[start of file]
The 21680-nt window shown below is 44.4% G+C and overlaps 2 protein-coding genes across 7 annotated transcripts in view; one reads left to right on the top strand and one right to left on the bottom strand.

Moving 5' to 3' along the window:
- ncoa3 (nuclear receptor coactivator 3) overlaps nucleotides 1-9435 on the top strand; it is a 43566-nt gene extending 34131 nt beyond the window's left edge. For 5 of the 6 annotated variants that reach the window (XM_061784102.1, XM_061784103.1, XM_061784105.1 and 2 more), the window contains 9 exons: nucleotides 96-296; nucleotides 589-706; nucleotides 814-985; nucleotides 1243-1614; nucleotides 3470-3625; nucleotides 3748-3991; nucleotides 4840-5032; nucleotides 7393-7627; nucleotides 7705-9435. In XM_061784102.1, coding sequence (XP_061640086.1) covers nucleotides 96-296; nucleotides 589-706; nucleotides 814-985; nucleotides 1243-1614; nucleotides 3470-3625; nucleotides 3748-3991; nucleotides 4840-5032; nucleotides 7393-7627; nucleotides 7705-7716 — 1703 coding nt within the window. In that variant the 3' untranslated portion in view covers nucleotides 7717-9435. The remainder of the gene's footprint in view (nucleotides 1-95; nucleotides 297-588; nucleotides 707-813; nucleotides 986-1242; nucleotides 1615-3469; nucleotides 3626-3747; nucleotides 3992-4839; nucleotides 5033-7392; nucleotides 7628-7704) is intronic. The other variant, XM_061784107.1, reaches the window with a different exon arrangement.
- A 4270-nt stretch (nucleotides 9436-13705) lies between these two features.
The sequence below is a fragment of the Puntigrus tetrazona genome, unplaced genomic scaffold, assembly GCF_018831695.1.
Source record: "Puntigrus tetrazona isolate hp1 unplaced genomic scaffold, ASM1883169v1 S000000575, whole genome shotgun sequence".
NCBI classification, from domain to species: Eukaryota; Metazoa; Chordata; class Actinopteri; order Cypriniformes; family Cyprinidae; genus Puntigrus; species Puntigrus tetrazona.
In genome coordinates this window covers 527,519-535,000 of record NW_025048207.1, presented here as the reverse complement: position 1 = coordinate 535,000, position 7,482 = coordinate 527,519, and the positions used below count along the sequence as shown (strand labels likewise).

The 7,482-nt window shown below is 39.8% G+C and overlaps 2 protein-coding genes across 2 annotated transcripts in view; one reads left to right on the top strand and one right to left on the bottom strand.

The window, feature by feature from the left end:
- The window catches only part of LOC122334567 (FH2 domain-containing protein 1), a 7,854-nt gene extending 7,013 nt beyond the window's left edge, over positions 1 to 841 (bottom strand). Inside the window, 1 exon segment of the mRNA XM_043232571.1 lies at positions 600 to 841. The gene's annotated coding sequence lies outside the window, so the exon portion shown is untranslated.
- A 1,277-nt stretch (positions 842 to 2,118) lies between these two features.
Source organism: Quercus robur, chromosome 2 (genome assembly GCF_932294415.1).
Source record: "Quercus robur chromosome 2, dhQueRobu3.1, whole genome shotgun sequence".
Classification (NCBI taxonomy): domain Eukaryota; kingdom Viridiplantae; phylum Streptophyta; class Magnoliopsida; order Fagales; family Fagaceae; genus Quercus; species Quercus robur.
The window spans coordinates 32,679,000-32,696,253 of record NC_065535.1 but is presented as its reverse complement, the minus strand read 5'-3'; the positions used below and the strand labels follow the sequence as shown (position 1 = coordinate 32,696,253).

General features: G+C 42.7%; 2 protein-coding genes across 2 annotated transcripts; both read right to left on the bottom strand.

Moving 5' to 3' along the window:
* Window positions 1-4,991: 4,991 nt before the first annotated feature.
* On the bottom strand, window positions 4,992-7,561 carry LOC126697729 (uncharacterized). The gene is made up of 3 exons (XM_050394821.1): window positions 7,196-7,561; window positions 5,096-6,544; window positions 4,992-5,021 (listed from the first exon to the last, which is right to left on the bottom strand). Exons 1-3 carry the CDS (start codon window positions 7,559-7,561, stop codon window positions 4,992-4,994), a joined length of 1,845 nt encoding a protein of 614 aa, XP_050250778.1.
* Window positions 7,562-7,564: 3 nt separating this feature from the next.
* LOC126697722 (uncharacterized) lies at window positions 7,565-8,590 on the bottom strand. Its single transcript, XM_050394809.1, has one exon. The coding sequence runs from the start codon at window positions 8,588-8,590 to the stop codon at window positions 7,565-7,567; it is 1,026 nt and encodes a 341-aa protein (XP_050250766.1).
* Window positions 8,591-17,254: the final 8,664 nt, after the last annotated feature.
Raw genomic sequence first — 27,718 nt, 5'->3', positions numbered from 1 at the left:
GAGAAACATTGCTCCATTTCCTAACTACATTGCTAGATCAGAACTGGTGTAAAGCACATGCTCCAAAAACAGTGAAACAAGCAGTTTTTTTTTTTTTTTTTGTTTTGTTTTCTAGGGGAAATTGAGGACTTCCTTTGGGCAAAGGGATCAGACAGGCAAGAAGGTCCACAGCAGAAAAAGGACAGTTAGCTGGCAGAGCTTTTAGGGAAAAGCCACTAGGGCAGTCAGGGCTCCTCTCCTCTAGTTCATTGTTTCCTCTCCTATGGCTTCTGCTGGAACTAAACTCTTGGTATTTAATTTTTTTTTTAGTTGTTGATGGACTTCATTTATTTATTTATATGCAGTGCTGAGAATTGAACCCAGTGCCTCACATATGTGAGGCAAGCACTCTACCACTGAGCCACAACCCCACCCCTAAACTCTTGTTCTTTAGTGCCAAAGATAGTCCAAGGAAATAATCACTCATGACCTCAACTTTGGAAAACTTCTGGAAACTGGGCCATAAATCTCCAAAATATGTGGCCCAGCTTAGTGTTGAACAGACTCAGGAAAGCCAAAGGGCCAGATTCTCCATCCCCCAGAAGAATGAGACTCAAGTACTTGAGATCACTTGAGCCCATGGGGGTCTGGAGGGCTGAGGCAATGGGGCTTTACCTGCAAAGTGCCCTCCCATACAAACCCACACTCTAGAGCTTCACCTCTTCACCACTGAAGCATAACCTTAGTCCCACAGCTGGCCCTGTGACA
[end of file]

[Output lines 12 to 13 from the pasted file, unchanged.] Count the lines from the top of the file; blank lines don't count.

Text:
- A 1,277-nt stretch (positions 842 to 2,118) lies between these two features.
Source organism: Quercus robur, chromosome 2 (genome assembly GCF_932294415.1).